State violence Homophobia is a legacy of colonialism that prevails to this day in at least 30 African countries which retain the criminalisation of same-sex relationships, or otherwise restrict non-heteronormative sexual practices, according to information from the 2019 State-Sponsored Homophobia report, produced by International Lesbian and Gay Association (ILGA).
Mozambique, which was a Portuguese colony, broke away from its Penal Code that penalised LGBT people in 2015, but no protection was granted in relation to sexual orientation or gender identity, says the report, which also pointed to the Mozambican state’s refusal to register the NGO Lambda Moçambique, which deals with LGBT rights”.
Lambda has been in a legal battle for more than 10 years to be legally recognized by the Mozambican government, despite being the first association for the defense of sexual minorities in the country. The entity’s performance was also part of Lara’s life. “Despite being dangerous, I have always lived with LGBT people, I was part of the direction of Lambda, which is still not accepted by the government. It is not an easy task. Religion influences so much, especially the evangelicals. They think they are the owners of the truth and position themselves as God. My wife’s mother is an extreme evangelical, for example.”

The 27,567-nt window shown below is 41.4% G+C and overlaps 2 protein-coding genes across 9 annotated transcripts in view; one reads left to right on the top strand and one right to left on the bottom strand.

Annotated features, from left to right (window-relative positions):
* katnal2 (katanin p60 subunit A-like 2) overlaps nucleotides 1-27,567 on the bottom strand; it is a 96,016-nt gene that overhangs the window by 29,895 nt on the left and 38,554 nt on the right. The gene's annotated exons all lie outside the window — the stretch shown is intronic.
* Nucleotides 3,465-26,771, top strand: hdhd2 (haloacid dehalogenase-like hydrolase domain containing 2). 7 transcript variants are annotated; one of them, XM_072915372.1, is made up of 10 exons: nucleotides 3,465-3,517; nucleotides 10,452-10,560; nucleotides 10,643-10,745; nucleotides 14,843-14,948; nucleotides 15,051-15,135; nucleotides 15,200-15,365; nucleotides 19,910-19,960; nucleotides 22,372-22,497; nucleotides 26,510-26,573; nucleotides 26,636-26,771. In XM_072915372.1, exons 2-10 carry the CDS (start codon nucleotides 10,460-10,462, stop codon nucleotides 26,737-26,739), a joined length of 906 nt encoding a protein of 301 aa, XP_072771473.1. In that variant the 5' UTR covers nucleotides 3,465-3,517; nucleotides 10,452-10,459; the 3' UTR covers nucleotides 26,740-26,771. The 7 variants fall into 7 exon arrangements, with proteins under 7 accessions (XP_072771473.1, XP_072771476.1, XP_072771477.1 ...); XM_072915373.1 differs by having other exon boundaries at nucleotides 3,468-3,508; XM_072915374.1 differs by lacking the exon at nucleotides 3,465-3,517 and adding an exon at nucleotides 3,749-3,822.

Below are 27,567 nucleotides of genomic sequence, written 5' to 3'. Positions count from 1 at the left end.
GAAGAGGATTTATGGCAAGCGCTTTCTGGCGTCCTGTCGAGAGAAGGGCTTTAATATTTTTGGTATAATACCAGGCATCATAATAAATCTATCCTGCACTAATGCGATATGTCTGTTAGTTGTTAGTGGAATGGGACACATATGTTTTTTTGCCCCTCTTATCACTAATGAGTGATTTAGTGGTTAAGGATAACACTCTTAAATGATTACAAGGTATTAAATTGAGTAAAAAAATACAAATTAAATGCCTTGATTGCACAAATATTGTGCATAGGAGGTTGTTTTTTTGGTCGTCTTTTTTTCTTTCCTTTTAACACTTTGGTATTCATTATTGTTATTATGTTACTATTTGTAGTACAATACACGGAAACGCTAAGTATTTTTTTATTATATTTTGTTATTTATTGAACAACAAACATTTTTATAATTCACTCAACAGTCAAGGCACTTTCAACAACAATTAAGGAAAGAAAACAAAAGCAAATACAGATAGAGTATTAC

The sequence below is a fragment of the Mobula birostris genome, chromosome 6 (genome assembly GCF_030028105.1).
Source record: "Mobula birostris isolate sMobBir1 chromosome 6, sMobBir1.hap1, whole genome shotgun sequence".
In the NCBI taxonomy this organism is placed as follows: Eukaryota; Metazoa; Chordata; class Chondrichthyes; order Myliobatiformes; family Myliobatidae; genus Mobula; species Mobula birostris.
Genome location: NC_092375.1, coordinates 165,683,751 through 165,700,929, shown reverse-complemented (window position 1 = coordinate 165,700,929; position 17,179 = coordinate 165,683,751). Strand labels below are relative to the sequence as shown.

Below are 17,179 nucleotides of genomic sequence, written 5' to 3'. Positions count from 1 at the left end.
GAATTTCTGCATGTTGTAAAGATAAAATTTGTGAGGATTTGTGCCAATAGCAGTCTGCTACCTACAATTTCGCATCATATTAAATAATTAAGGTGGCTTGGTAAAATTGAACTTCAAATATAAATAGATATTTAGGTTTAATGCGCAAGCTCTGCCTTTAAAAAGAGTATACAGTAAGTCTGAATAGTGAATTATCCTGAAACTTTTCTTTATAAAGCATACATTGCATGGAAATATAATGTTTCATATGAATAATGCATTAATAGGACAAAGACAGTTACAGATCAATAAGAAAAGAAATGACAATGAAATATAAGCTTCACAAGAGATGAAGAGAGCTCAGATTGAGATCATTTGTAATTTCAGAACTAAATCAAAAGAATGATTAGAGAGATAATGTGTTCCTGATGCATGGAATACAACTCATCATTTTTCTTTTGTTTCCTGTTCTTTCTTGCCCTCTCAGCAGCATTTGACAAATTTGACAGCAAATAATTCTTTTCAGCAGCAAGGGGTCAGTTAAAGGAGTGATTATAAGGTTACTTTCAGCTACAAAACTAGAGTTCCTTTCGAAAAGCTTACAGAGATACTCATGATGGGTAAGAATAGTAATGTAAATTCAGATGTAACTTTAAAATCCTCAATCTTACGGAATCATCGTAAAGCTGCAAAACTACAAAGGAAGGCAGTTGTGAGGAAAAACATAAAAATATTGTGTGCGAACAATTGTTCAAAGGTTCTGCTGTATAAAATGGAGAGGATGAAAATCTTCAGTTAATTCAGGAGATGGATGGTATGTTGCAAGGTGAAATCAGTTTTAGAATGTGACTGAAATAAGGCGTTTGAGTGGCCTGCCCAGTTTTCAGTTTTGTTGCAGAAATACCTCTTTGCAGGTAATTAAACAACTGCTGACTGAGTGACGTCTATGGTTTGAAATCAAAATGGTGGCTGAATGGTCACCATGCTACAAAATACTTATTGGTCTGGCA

Refugiada por causa da LGBTfobia e da violência do Estado de Moçambique, Lara foi agredida e viu amigas sendo mortas e estupradas por sua sexualidade. Desde 2013, ela vive com a esposa e um filho em São Paulo … “Ele me deu um soco na cara, nunca vou esquecer isso”, lembra a empresária de 37 anos, Lara Lopes, ao se referir a uma das memórias de sua vida em Moçambique, sudeste da África – ela foi agredida por um homem na rua por ser lésbica. Outra recordação viva em sua mente foi o dia em que a própria família a excluiu de um jantar. “Nunca esqueço o dia que eu fui jantar na casa da minha tia, entre primos, eles me excluíram, me colocaram num canto sozinha e proibiram suas mulheres de conversarem comigo”. Ambos os episódios têm o mesmo motivo: LGBTfobia. … O pai, que frequentava muito o meio do esporte, ouvia outras pessoas falando de Lara e abandonou a família por conta da orientação sexual da filha. “Ele ouvia sempre alguma coisa, mas nunca chegou para conversar a respeito. Um dia ele saiu de casa, não falou para ninguém e quando a minha mãe procurou saber o porquê, ele falou que eu estava consumindo drogas, mas eu nunca consumi na minha vida. Logo entendi o que estava acontecendo”, conta.
Além do abandono do pai, o preconceito, segundo ela, faz parte da sociedade influenciada fortemente por religiões cristãs, predominantemente as evangélicas. “Xingavam e gritavam na rua, eu ouvia às vezes, sem nem saber onde é que a pessoa estava. Às vezes a pessoa jogava alguma coisa do alto de um prédio na nossa cabeça, tinha gente que jogava água”.